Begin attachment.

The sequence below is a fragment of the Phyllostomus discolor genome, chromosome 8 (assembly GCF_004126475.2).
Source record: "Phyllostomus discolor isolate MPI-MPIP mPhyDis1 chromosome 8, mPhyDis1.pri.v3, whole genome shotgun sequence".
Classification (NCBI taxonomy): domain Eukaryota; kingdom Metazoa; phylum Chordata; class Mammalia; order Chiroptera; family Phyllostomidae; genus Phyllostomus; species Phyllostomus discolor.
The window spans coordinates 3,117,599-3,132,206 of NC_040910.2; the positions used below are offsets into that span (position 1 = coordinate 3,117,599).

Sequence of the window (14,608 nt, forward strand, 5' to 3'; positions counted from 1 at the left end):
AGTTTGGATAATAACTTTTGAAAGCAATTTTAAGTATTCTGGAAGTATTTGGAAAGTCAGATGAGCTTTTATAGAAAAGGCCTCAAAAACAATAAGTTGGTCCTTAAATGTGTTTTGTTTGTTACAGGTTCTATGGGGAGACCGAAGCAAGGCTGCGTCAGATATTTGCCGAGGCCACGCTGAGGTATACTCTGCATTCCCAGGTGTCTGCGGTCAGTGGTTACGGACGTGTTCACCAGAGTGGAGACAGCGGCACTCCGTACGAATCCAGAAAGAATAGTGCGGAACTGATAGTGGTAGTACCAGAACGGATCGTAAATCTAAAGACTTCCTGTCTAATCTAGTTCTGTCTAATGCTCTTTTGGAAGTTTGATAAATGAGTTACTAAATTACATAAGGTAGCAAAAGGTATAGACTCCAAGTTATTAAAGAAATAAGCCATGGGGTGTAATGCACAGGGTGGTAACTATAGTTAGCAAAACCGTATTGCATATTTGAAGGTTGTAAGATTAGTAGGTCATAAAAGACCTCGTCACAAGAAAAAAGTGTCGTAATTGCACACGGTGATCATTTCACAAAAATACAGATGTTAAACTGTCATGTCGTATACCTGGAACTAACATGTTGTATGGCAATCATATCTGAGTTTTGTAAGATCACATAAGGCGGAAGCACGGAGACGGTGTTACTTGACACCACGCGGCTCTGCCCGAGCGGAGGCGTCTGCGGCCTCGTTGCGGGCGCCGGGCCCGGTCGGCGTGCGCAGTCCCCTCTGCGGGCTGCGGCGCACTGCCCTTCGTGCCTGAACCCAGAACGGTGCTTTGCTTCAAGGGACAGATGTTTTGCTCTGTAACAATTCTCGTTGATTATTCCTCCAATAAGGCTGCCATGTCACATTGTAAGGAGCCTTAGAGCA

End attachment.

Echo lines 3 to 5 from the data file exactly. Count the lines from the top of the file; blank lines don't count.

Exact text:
Classification (NCBI taxonomy): domain Eukaryota; kingdom Metazoa; phylum Chordata; class Mammalia; order Chiroptera; family Phyllostomidae; genus Phyllostomus; species Phyllostomus discolor.
The window spans coordinates 3,117,599-3,132,206 of NC_040910.2; the positions used below are offsets into that span (position 1 = coordinate 3,117,599).

Sequence of the window (14,608 nt, forward strand, 5' to 3'; positions counted from 1 at the left end):